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German philosoher Immanuel Kant's deontoligical theory talks about the good and bad things in relation to their universal accetability. His theory includes the idea of a categorical imperative which suggests an unconditional and absolute requirement in all circumstances and is justified as an end in itself (Categorical imperative, first two paras).
On the warship, Claggart, his master-at-arms, somehow dislikes Billy. One night, one of Claggart's loyalists tries to bribe Billy in an attempt to make him join the group of some naval men ready to rebel. Aghast, Billy threatens to dump him in the high seas (About the novel, a brief synopsis, fourth Para).Later, Claggart lies and complaints to the Captain Vere that Billy is involved in an attempted mutiny. In the enquiry, Billy, unable to control his anger and spurred by inability to speak due to stammering, unintentionally hits Claggart and kills him in the presence of Captain Vere.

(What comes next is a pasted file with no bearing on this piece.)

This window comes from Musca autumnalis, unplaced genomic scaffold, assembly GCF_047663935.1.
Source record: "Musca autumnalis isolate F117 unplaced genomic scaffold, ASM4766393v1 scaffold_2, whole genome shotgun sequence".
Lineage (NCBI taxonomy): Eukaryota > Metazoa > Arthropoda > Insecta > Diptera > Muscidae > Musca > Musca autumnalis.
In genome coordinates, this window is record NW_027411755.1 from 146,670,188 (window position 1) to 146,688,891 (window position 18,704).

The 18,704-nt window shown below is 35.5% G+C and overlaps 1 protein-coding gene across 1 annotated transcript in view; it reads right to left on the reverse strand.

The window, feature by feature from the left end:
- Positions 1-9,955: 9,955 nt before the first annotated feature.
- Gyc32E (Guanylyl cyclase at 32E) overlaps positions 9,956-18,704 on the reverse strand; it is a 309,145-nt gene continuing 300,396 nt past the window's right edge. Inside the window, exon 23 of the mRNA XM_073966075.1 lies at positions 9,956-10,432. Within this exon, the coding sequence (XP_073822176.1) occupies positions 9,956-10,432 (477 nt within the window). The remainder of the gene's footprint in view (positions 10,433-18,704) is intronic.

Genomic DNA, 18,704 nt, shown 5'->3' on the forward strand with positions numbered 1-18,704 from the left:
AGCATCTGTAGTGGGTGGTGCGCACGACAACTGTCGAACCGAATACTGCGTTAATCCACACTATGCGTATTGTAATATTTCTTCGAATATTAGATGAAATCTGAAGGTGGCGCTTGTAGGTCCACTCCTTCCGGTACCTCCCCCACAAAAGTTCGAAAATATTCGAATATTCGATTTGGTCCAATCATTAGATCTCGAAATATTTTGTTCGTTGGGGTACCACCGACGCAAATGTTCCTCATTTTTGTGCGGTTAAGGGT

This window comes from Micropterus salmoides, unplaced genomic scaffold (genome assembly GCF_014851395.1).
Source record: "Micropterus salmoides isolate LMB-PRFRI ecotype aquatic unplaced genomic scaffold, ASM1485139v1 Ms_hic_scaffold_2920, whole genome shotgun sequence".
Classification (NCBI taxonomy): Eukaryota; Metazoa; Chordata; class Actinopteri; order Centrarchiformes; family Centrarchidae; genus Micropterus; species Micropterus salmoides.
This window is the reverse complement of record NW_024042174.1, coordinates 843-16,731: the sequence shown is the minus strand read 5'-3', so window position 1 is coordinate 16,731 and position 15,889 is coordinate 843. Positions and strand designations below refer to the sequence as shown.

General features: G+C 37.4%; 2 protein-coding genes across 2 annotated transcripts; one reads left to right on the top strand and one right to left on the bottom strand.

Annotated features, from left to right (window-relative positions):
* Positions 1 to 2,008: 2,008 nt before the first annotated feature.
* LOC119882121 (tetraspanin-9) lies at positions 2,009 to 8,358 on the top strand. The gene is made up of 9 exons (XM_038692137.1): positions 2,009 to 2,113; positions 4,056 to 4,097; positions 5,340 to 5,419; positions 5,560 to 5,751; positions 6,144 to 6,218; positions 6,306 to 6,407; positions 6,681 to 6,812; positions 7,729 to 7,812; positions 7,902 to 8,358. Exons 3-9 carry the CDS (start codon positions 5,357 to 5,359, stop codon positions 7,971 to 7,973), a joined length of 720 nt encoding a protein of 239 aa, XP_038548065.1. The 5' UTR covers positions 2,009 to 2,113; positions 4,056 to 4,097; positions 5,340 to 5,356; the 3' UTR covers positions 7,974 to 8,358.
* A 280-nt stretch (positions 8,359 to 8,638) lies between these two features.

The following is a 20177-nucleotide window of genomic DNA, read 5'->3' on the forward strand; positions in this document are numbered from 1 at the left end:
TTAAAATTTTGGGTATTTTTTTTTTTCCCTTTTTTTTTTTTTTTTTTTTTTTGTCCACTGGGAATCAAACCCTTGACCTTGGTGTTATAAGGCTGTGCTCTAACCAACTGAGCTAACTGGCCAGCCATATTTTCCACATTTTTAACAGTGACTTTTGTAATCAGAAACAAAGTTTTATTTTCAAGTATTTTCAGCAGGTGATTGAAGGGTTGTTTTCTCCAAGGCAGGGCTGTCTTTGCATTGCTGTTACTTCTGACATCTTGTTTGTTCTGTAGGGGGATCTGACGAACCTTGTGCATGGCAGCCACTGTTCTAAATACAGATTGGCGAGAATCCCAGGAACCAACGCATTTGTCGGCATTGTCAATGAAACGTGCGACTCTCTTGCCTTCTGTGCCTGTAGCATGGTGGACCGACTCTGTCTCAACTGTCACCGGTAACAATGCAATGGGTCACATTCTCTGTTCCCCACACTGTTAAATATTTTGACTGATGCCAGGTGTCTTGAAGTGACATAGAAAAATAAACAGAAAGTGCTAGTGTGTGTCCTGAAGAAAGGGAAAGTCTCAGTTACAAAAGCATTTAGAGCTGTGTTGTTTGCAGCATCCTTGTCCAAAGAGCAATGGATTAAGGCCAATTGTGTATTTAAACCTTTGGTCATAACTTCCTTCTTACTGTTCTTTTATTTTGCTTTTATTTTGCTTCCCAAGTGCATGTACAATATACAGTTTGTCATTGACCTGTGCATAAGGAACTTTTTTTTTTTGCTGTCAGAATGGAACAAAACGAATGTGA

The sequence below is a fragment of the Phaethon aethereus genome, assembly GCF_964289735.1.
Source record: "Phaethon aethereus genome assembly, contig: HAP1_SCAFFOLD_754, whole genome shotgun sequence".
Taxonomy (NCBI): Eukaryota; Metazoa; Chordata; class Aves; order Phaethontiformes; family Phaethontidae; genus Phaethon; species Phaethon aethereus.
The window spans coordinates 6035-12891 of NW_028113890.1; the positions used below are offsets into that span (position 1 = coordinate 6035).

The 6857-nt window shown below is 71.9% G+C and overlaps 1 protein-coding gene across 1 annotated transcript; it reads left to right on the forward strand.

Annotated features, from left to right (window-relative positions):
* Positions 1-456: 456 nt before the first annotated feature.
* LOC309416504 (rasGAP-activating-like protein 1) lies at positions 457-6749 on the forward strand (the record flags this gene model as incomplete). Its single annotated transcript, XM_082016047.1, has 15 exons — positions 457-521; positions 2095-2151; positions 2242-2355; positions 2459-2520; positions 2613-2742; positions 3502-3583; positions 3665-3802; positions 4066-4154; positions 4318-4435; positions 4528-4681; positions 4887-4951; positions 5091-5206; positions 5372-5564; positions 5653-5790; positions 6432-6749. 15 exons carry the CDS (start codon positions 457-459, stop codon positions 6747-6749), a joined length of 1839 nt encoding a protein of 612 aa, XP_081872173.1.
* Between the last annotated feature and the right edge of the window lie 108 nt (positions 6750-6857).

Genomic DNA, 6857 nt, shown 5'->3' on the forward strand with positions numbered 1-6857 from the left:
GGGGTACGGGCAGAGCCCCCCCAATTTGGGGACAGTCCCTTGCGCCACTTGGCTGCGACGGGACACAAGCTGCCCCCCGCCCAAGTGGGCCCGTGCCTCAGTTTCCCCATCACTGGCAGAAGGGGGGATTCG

The Captain faces a dilemma as to what he should do in the circumstances. He immediately calls for a drumhead court and sentences Billy to death, despite his love for the latter and the fact that Billy is not intentional in hitting and killing Claggart. The Captain is also sure that Billy Budd would never resort to involve in a crime of mutiny. Here, the Captain knows that his action of giving a death sentence to Billy is immoral and bad on his part but right and compulsory according to the universal principle of military rules, as laid out by the Kant's deontoligical theory. When viewd in the backdrop of Kant's theory, the court martialling and hanging of Billy is imminent , despite the fact that he is not at fault. ...
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